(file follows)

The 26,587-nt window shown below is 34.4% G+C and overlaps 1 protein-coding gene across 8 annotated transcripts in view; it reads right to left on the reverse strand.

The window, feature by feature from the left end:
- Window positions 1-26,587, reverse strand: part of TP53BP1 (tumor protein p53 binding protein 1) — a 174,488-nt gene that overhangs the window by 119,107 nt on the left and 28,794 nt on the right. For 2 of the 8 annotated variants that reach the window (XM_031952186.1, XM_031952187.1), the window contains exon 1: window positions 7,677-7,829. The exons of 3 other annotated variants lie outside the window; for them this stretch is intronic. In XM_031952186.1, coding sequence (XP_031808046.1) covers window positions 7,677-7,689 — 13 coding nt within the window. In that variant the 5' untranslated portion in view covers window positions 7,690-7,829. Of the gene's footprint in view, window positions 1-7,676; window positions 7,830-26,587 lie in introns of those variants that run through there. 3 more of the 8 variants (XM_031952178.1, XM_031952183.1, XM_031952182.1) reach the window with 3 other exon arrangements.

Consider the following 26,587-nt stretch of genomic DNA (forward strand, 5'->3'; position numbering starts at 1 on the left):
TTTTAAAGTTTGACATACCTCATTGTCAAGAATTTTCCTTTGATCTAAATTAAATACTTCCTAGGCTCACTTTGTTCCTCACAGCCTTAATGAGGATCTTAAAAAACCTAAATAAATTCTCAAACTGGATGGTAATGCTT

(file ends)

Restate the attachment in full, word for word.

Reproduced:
The 26,587-nt window shown below is 34.4% G+C and overlaps 1 protein-coding gene across 8 annotated transcripts in view; it reads right to left on the reverse strand.

The window, feature by feature from the left end:
- Window positions 1-26,587, reverse strand: part of TP53BP1 (tumor protein p53 binding protein 1) — a 174,488-nt gene that overhangs the window by 119,107 nt on the left and 28,794 nt on the right. For 2 of the 8 annotated variants that reach the window (XM_031952186.1, XM_031952187.1), the window contains exon 1: window positions 7,677-7,829. The exons of 3 other annotated variants lie outside the window; for them this stretch is intronic. In XM_031952186.1, coding sequence (XP_031808046.1) covers window positions 7,677-7,689 — 13 coding nt within the window. In that variant the 5' untranslated portion in view covers window positions 7,690-7,829. Of the gene's footprint in view, window positions 1-7,676; window positions 7,830-26,587 lie in introns of those variants that run through there. 3 more of the 8 variants (XM_031952178.1, XM_031952183.1, XM_031952182.1) reach the window with 3 other exon arrangements.

Consider the following 26,587-nt stretch of genomic DNA (forward strand, 5'->3'; position numbering starts at 1 on the left):
TTTTAAAGTTTGACATACCTCATTGTCAAGAATTTTCCTTTGATCTAAATTAAATACTTCCTAGGCTCACTTTGTTCCTCACAGCCTTAATGAGGATCTTAAAAAACCTAAATAAATTCTCAAACTGGATGGTAATGCTT